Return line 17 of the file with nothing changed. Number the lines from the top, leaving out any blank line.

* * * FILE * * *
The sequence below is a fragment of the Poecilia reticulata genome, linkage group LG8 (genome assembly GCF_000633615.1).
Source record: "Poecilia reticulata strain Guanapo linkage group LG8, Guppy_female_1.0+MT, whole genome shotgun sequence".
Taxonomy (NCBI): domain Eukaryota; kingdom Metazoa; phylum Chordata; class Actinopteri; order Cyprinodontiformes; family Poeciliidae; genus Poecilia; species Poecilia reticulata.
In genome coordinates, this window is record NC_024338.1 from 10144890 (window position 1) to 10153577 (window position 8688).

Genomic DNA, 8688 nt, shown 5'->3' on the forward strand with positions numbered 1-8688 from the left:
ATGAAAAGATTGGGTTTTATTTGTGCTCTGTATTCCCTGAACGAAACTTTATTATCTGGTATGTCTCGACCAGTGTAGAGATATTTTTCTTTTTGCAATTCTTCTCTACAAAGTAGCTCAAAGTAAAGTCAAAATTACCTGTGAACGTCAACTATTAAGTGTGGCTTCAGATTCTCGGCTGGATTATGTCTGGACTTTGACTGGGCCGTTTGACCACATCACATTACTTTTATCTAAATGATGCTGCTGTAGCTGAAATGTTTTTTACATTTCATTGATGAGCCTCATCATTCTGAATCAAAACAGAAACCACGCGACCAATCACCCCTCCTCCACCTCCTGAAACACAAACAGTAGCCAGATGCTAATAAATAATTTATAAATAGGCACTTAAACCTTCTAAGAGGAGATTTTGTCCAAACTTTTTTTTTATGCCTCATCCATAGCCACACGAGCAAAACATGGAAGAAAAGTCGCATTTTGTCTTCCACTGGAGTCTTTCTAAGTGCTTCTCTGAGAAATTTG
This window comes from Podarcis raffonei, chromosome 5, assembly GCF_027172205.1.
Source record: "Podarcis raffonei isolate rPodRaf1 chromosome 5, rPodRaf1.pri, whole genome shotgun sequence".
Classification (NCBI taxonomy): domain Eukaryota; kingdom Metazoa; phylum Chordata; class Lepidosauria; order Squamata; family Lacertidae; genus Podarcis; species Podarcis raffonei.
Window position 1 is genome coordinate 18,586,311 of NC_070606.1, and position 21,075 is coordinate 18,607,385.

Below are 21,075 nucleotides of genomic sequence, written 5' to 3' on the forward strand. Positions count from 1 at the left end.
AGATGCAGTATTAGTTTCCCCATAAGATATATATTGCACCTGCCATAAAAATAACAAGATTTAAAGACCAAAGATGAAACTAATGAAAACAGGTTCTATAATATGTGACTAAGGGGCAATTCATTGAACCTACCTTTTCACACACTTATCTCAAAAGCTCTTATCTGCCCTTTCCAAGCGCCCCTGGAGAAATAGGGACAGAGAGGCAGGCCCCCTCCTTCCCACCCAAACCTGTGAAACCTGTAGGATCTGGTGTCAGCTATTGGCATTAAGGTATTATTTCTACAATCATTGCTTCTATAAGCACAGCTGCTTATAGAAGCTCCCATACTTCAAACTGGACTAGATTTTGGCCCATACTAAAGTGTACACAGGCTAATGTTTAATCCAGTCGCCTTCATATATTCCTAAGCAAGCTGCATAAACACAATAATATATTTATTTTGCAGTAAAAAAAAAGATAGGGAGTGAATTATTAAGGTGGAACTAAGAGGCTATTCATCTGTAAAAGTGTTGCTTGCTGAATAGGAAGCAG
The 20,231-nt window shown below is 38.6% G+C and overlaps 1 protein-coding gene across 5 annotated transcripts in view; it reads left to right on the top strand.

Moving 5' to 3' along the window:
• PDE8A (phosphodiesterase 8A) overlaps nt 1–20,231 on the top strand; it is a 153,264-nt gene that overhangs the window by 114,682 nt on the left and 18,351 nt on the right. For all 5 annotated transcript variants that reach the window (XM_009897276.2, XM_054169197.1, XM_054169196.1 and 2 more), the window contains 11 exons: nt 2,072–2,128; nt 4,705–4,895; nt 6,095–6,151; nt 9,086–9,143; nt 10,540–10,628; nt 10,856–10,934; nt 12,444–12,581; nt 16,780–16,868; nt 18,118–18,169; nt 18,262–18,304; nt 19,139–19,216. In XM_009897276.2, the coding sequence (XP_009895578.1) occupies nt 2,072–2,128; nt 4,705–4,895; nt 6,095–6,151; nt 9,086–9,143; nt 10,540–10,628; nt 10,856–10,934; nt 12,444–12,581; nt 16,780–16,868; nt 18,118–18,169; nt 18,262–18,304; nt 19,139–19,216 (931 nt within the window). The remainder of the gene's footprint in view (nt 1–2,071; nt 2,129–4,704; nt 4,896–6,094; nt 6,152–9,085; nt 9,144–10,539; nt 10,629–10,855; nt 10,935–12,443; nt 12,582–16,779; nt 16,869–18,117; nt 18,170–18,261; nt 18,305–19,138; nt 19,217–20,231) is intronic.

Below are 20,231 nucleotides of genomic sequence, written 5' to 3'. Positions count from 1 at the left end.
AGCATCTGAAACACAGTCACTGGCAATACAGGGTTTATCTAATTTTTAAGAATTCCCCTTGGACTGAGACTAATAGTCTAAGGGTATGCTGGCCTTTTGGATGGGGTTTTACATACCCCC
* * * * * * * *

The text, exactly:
AGCATCTGAAACACAGTCACTGGCAATACAGGGTTTATCTAATTTTTAAGAATTCCCCTTGGACTGAGACTAATAGTCTAAGGGTATGCTGGCCTTTTGGATGGGGTTTTACATACCCCC